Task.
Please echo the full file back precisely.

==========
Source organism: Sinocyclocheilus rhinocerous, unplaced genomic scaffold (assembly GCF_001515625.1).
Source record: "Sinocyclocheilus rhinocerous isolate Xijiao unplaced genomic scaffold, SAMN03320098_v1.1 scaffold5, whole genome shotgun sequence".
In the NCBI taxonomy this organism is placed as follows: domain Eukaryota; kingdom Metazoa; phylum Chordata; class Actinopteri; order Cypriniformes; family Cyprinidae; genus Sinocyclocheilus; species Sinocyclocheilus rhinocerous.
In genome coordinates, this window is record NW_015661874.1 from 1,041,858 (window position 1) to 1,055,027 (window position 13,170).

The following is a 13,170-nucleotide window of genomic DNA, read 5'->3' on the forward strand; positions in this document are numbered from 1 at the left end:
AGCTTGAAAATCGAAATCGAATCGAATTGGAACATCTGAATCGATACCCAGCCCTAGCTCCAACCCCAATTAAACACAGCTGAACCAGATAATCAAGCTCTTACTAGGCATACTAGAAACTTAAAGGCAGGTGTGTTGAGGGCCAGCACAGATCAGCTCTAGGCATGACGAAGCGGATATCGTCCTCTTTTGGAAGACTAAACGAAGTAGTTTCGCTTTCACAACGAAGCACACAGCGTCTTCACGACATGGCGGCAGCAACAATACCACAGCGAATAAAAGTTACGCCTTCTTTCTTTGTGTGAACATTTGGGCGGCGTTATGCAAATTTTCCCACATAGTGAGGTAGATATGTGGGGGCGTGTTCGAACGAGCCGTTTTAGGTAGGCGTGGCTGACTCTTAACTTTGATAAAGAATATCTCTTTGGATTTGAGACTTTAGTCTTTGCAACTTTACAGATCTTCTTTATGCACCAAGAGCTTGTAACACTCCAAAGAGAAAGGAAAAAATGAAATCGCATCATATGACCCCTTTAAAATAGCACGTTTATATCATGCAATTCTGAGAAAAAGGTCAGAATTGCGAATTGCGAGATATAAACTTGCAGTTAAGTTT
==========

Source organism: Sinocyclocheilus rhinocerous, unplaced genomic scaffold (assembly GCF_001515625.1).
Source record: "Sinocyclocheilus rhinocerous isolate Xijiao unplaced genomic scaffold, SAMN03320098_v1.1 scaffold5, whole genome shotgun sequence".
In the NCBI taxonomy this organism is placed as follows: domain Eukaryota; kingdom Metazoa; phylum Chordata; class Actinopteri; order Cypriniformes; family Cyprinidae; genus Sinocyclocheilus; species Sinocyclocheilus rhinocerous.
In genome coordinates, this window is record NW_015661874.1 from 1,041,858 (window position 1) to 1,055,027 (window position 13,170).

The following is a 13,170-nucleotide window of genomic DNA, read 5'->3' on the forward strand; positions in this document are numbered from 1 at the left end:
AGCTTGAAAATCGAAATCGAATCGAATTGGAACATCTGAATCGATACCCAGCCCTAGCTCCAACCCCAATTAAACACAGCTGAACCAGATAATCAAGCTCTTACTAGGCATACTAGAAACTTAAAGGCAGGTGTGTTGAGGGCCAGCACAGATCAGCTCTAGGCATGACGAAGCGGATATCGTCCTCTTTTGGAAGACTAAACGAAGTAGTTTCGCTTTCACAACGAAGCACACAGCGTCTTCACGACATGGCGGCAGCAACAATACCACAGCGAATAAAAGTTACGCCTTCTTTCTTTGTGTGAACATTTGGGCGGCGTTATGCAAATTTTCCCACATAGTGAGGTAGATATGTGGGGGCGTGTTCGAACGAGCCGTTTTAGGTAGGCGTGGCTGACTCTTAACTTTGATAAAGAATATCTCTTTGGATTTGAGACTTTAGTCTTTGCAACTTTACAGATCTTCTTTATGCACCAAGAGCTTGTAACACTCCAAAGAGAAAGGAAAAAATGAAATCGCATCATATGACCCCTTTAAAATAGCACGTTTATATCATGCAATTCTGAGAAAAAGGTCAGAATTGCGAATTGCGAGATATAAACTTGCAGTTAAGTTT